[QODLink]
Middle East
Iraq pact heralds new political era
In power-sharing agreement, Nouri al-Maliki continues as prime minister and Jalal Talabani remains president.
Last Modified: 12 Nov 2010 09:36 GMT
Iraq's fractious politicians have apparently ended a deadlock that raised fears of renewed sectarian war [Reuters]

During a late-night session of the Iraqi parliament, politicians have returned Jalal Talabani to the largely ceremonial post of president and voted to make Osama al-Nujaifi, a Sunni Arab member of the Iraqiya coalition, the new speaker of parliament.

As expected, Talabani, the leader of the Kurdish alliance, nominated al-Maliki to serve another term as prime minister.

After Thursday's developments, al-Maliki now has a month to form a cabinet and present his government to parliament for a vote.

In Iraq's March 7 election, the Iraqiya list, led by the former prime minister, Iyad Allawi, won two more seats than al-Maliki's State of Law coalition, but neither side won a majority, leading to eight months of political deadlock.

But just hours after leaders cemented the power-sharing agreement that seemed to smooth over lingering ethno-sectarian tensions, politicians belonging to Iraqiya left parliament.

A walkout was staged after al-Nujaifi declined a request to vote on removing three parliament members' names from a list of those associated with deposed president Saddam Hussein's Baath party.

Parliamentary instability

Politicians claimed that removing the names listed by a "de-Baathification" committee was part of a broad power-sharing agreement that all sides in Iraq's ongoing political dispute had agreed upon, Rawya Rageh, Al Jazeera's correspondent in Baghdad, said.

"The new speaker observed that there was a lack of confidence about the sessions," she said.

Al-Nujaifi, a member of Iraqiya who on Thursday was elected by his colleagues as speaker of parliament, would not allow the de-Baathification vote to occur until politicians chose a president.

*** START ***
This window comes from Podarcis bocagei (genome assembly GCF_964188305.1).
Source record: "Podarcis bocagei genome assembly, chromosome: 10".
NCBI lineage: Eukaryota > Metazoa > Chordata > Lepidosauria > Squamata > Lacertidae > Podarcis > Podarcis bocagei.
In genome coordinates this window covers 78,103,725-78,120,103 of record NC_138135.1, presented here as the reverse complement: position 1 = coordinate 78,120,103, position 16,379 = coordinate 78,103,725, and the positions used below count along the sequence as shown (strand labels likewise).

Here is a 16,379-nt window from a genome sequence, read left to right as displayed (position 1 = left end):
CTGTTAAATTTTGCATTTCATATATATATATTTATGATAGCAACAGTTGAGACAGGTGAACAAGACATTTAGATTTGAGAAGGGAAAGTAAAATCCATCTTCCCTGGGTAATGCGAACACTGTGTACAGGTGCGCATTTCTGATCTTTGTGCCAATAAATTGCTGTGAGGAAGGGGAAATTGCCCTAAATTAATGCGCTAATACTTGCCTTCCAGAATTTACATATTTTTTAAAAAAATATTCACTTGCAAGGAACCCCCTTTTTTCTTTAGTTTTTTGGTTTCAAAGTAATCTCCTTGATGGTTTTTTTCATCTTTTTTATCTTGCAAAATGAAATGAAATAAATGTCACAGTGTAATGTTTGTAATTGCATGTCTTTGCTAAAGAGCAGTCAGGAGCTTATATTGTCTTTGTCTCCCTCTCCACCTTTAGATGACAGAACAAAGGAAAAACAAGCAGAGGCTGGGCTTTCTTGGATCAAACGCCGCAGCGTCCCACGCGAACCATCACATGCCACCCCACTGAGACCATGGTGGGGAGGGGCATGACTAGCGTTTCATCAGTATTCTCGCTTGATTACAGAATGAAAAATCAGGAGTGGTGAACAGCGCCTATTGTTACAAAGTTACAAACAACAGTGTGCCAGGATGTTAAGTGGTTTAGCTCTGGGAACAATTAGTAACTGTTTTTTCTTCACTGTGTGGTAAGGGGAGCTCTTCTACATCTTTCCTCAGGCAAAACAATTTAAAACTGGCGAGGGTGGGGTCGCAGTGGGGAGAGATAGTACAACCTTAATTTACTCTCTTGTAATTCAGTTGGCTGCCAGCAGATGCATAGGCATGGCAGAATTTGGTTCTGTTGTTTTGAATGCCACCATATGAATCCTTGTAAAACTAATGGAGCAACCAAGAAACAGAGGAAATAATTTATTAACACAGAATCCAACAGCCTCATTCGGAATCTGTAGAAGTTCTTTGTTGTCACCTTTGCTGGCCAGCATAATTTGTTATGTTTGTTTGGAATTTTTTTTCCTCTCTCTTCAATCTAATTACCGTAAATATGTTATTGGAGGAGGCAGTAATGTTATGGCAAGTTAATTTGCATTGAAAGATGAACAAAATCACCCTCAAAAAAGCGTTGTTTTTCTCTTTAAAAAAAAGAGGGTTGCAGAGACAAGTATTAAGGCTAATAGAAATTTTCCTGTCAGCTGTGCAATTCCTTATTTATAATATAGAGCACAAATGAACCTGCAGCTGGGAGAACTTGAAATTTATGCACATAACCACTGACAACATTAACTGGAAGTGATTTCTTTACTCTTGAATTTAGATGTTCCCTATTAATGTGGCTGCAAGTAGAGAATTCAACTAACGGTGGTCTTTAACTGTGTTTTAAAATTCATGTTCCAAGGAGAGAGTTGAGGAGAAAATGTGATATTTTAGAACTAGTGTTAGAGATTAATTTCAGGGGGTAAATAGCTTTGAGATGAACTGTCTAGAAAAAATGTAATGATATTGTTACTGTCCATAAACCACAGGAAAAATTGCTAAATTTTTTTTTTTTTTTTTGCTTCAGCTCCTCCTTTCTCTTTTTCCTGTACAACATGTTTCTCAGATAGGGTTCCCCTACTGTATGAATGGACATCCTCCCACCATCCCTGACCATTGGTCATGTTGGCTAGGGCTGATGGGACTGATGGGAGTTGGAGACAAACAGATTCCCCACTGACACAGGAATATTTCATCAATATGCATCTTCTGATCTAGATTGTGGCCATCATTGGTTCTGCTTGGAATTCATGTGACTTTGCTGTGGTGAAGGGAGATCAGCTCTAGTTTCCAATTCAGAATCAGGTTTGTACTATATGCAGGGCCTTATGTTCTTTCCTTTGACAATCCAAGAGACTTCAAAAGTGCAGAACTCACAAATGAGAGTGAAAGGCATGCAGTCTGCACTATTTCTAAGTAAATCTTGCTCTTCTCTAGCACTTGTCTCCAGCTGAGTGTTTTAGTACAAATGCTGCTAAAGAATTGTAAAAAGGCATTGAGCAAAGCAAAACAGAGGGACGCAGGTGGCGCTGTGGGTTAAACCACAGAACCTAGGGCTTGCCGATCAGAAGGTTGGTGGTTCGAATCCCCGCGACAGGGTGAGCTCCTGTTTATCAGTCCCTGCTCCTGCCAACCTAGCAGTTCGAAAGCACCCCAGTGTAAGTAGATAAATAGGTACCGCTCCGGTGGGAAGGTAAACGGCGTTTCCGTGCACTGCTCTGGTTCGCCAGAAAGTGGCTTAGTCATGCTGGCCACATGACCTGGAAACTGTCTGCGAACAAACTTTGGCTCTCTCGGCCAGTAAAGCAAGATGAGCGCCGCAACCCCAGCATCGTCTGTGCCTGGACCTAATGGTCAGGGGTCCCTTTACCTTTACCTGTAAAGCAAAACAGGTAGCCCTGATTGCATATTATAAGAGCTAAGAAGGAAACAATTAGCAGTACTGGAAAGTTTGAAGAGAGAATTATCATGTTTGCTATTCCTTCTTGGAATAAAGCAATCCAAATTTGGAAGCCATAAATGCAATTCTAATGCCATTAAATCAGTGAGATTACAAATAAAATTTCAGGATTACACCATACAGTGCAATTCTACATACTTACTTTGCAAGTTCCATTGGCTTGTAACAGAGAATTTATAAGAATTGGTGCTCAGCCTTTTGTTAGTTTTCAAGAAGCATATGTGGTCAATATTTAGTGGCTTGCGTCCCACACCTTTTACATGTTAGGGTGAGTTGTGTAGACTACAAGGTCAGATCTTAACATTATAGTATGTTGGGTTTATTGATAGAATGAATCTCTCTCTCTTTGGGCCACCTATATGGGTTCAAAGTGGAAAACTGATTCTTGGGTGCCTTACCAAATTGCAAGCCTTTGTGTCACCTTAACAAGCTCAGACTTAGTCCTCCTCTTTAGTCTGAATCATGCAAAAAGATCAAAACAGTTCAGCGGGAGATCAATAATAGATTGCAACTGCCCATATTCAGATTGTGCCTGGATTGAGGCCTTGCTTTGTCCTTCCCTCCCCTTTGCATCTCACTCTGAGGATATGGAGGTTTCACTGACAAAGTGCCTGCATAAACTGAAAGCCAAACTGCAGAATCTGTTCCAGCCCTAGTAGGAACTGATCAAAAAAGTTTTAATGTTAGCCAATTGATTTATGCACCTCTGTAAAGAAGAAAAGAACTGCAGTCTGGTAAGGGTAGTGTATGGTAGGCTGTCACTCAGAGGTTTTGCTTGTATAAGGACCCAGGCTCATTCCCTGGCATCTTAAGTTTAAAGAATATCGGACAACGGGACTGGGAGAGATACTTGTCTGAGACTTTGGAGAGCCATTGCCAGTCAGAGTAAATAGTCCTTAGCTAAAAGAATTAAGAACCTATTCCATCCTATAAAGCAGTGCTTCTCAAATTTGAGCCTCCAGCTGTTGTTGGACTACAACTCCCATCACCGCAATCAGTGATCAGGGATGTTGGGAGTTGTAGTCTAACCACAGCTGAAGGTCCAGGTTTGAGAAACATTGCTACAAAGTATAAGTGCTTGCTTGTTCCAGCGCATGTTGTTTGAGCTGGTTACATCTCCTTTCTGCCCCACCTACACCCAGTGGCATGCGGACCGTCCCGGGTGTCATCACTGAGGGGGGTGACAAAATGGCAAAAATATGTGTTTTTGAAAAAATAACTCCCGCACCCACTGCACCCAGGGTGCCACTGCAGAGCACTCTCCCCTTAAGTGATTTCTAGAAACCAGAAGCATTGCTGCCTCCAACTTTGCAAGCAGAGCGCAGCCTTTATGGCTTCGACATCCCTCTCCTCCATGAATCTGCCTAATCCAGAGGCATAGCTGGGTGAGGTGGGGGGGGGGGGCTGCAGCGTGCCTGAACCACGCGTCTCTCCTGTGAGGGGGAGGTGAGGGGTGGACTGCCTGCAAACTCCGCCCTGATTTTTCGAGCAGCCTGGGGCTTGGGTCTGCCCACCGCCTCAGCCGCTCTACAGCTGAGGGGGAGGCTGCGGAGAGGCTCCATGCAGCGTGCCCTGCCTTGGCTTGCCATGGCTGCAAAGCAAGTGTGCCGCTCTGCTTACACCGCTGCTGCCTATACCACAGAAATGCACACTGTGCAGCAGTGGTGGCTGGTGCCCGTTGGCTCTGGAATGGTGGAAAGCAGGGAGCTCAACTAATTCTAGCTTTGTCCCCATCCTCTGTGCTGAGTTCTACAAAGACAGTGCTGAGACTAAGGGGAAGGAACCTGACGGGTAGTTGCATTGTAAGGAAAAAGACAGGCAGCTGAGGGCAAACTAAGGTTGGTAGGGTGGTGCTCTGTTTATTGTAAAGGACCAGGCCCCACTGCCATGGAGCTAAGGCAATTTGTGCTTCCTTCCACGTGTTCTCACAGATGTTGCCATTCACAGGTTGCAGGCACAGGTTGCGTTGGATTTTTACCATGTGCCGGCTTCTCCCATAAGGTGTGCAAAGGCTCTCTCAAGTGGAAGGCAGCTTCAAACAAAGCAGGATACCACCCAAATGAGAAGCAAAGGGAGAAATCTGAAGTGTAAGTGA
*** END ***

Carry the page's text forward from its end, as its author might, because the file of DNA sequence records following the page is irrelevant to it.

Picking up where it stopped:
But he declared that his loyalty was to Iraq's parliament and no longer just to the Iraqiya list.

After Iraqiya members began the walkout, Al-Nujaifi joined them and left his two deputies - also just elected - to lead the session, Rageh said.

Allawi, who under the unity deal is expected to head up a new security council, also walked out. Al-Nujaifi eventually returned to the chamber.

The power-sharing deal, clinched after three days of heated talks, stipulated that a Sunni be speaker, and that al-Maliki and Talabani retain their posts.

The agreement established a statutory body to oversee security as a gesture to Allawi, who had held out for months to take the job from al-Maliki.

Iraqiya's conditions

Iraqiya has said its participation hinged on four conditions: a bill forming the security body; a committee examining cases against political detainees; codification of the power-sharing deal; and annulment of the bans against the three Iraqiya members.

Iraqiya, a cross-sectarian political bloc, expressed hope it "would not be obliged to change its decision to participate in the political process if these conditions are not met".

Despite receding Shia-Sunni violence, the long parliamentary deadlock has fuelled tension as US forces prepare to withdraw in 2011.

The backing of Iraqiya was seen as vital to preventing a resurgence of violence.

A series of attacks on Christian targets across Baghdad on Wednesday stirred renewed fear in the minority community.

The bomb and mortar blasts occurred just 10 days after a bloody siege at a Catholic cathedral in the capital that killed 52 people.

Source:
Al Jazeera and agencies
Topics in this article
People
Country
City
Organisation
Featured on Al Jazeera
Muslim volunteers face questioning and threat of arrest, while aid has been disrupted or blocked, charities say.
Six months on, outrage and sorrow over the mass schoolgirl abduction has disappeared - except for families in Nigeria.
ISIL combatants seeking an 'exit strategy' from Mideast conflict need positive reinforcement back home, analysts say.
European nation hit by a wave of Islamophobia as many young fighters join ISIL in Syria and Iraq.
Featured
Lack of child protection laws means abandoned and orphaned kids rely heavily on the care of strangers.
At least 25 tax collectors have been killed since 2012 in Mogadishu, a city awash in weapons and abject poverty.
Since she was 16-years-old, Scottish Nationalist Party's Sturgeon has strove for independence from the UK.
Armed group's ransom success with German hostages marks a re-emergence, as authorities investigate ISIL links.
Western nations are moving into the resource-rich country after decades of disinterest, challenging China's interests.